Edvard Munch, 1863-1944, Norwegian
From an exhibition at the Metropolitan Museum of Art, NY of paintings in the winter of 2017/18.
The artist’s main themes are the cycle of human life; the mystery of women and the vagaries of love; chance and suffering.
The artist returns again and again to the events which marked his own life: the death of his mother and sister; the memory of the joy of his first love who rejected him; and of the anguish of a later emotional entanglement with a woman whom he rejected.
And, on the edge of our incomprehension, the unmediated experience of the horror of the workings of the natural world expressed in one instant in one scream one day when he was out walking with friends.
Influenced in his style first by Impressionism and then German Expressionism, the goal of the artist’s experiments in technique was to the end of expressing emotion as clearly as possible.
Moonlight, 1893, oil on canvas. Loaned by the Nasjonalsmuseet for Kunst, Oslo
Death in the Sick Room, 1893, oil on canvas. Loaned by the Munch Museum, Oslo.
The artist’s sister, Sophie, at her death hour, in in the wicker chair surrounded by her father and aunt and her sisters, adults in this painting which was completed 16 years after Sophie’s death. The artist includes himself in this painting.
Night in St. Cloud, 1893, oil on canvas. Private collection.
The museum notes that the artist moved to St. Cloud in 1890. There he abandoned naturalism for Symbolism which favours emotional reaction over objective observation.
The Storm, 1893, oil on canvas. MOMA, NY
Madonna, 1895-97, oil on canvas. Private collection.
The museum notes that the Madonna is one of the figures in the artist’s depiction of life, love, suffering and death, The Frieze of Life. The artist’s name for the five Madonnas which he painted was ‘Loving Woman’.
The Sick Child, 1896, oil on canvas. Loaned by the Gotesborg Konstmseum.
The museum notes that the artist looked upon this technique of layering and then scraping away paint as a breakthrough in which he moved away from Impressionism and realism towards pure expression.
The Kiss, 1897, oil on canvas. Loaned by the Munch Museum, Oslo
Inheritance, 1897-99, oil on canvas. Loaned by the Munch Museum, Oslo.
The death of a syphilitic baby. He and his mother are cast as the Pieta. The artist saw this at a hospital in Paris.
Eye in Eye, 1899-1900, oil on canvas. Loaned by the Munch Museum, Oslo
The Dance of Life, 1899-1900, oil on canvas.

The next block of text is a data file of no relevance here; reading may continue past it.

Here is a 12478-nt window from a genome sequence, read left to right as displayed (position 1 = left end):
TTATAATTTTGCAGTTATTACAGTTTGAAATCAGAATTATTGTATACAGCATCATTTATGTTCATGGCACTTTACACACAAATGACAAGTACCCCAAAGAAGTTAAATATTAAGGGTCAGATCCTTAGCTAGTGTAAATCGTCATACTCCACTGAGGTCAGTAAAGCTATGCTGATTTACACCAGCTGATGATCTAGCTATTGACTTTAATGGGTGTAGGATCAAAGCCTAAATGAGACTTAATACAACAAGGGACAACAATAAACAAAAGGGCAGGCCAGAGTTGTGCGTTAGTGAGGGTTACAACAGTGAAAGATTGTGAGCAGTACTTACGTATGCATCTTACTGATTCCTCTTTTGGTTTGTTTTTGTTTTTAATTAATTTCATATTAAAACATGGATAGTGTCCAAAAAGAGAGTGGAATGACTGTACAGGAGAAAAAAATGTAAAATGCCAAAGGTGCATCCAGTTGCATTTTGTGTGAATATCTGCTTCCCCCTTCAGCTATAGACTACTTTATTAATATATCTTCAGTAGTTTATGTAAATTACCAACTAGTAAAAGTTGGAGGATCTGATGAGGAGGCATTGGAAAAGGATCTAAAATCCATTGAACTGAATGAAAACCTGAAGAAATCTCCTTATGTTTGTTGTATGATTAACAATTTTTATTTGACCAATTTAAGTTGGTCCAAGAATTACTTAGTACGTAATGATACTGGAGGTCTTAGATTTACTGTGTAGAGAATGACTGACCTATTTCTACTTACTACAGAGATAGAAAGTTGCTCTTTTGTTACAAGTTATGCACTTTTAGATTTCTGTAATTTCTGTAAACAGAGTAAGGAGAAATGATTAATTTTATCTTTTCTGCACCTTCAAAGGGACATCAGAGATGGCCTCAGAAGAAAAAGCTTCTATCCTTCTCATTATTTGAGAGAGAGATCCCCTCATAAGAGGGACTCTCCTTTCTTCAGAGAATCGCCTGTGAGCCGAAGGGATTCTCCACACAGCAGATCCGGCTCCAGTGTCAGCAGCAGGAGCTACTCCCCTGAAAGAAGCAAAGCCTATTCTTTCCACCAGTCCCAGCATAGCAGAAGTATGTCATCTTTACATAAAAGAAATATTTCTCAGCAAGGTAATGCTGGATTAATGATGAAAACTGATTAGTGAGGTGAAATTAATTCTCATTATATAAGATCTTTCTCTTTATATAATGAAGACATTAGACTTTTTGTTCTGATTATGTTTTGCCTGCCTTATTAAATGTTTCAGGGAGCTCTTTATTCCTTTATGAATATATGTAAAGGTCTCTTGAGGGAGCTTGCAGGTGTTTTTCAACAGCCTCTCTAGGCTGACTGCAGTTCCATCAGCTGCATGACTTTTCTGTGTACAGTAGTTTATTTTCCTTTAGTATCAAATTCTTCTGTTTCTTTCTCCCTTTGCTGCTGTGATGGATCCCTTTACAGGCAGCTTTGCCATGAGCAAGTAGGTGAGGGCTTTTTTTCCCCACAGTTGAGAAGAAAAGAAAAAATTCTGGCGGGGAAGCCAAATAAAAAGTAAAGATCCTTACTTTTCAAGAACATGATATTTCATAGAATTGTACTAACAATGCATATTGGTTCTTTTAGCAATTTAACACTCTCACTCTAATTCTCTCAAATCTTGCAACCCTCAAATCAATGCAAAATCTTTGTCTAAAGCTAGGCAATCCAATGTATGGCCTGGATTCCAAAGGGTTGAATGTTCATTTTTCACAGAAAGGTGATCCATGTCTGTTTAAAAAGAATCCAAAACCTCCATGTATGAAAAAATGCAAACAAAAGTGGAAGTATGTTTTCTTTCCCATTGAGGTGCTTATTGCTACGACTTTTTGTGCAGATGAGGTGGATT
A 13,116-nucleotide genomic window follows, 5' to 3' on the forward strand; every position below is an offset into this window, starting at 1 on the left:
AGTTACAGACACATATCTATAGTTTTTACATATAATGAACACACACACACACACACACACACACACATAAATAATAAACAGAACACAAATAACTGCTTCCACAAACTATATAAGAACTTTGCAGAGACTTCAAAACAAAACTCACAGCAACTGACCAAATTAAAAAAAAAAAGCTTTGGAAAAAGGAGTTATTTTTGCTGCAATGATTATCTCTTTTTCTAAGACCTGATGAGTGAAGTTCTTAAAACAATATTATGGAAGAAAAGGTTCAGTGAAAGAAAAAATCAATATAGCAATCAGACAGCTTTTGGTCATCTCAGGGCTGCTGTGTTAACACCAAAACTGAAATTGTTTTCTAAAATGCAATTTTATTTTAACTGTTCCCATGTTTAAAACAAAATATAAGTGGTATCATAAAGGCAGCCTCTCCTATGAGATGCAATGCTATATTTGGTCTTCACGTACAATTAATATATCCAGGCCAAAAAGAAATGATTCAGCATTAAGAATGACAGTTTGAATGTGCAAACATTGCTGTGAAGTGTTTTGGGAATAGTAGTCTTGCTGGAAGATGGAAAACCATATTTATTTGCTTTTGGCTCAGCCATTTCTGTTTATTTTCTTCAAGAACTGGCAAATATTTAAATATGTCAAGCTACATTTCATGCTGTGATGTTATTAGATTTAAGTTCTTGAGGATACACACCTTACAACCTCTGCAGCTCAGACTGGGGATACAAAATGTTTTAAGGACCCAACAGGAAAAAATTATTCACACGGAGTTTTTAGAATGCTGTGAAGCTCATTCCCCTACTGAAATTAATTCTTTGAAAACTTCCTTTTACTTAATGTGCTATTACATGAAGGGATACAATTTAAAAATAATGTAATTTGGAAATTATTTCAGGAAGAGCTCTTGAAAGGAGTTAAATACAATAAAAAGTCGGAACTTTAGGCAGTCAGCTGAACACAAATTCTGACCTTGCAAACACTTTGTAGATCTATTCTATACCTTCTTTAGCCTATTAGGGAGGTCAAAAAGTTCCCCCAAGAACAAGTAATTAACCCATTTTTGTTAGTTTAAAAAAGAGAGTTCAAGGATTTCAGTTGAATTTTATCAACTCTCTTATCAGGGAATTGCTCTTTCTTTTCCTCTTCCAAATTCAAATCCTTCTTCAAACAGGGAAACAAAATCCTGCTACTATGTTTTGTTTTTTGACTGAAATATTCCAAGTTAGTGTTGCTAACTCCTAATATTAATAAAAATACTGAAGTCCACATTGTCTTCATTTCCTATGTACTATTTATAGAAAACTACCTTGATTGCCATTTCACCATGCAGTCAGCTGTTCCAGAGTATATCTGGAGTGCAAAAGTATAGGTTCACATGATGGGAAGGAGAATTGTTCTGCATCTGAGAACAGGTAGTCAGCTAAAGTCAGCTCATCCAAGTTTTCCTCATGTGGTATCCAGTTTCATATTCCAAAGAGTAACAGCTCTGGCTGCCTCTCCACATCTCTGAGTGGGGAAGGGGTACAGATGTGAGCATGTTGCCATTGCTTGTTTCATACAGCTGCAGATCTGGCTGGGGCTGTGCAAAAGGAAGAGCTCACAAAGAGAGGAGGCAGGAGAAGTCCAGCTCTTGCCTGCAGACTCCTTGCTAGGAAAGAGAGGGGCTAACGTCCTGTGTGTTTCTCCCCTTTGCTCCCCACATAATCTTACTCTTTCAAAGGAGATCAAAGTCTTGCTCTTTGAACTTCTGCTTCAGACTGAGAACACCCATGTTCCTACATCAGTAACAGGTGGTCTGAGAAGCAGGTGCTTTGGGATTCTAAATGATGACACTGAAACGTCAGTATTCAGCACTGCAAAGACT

The painting is part of a series called The Frieze of Life whose themes are love, anxiety and death.
In his diary, Munch wrote this: ‘ I am dancing with my true love – a memory of her. A smiling blond-haired woman enters who wishes to take the flower of love – but it won’t allow itself to be taken. And on the other side one can see her dressed in black troubled by the couple dancing – rejected as I was rejected from her dance.’
On either side of the dancing couple are the two women involved in this story. The woman who rejected the artist; and the woman he later rejected. Both shown lonely and sad.
Red Virginia Creeper, 1898-1900, oil on canvas. Loaned by the Munch Museum, Oslo
Jealousy, c.1907, oil on canvas. On loan from the Munch Museum.
The museum notes that the man in the foreground is presumed to be the poet Stanislaw Przybyszewski.
The Sick Child, 1907, oil on canvas. Loaned by Tate Modern, London.
The third of six paintings on this theme made between 1825 and 1927.
The Death of Marat, 1907, oil on canvas. Loaned by the Munchen Museum, Oslo.
The museum notes that the artist is representing an incident in which he shot himself in the hand in a tussle with his fiance. This he represents here by allusion to the painting of the death of Jean Paul Marat in 1797 by Jacques Louis David (1748-1825, French).
The painting technique, long vertical strokes and some horizontal ones, is new for the artist.
The Weeping Nude, 1913-14, oil on canvas. On loan from the Munch Museum, Oslo.
The artist’s model and housekeeper for a period of four years. In this painting she is 17.
Death Struggle, 1915, oil on canvas. Loaned by the Munch Museum, Oslo
The artist is returning to the death of his sister, Sophie, 40 years earlier.
Model (Annie Fjeldbu) by the Wicker Chair, 1919-21, oil on canvas. Loaned by the Munch Museum, Oslo
Starry Night, oil on canvas. 1922-24. On loan from the Munch Museum, Oslo
The museum notes that this is a view from the artist’s house at Ekley, Oslo where he died.
Ashes, 1925, oil on canvas. Loaned by the Munch Museum.
The passing away of love, the museum suggests.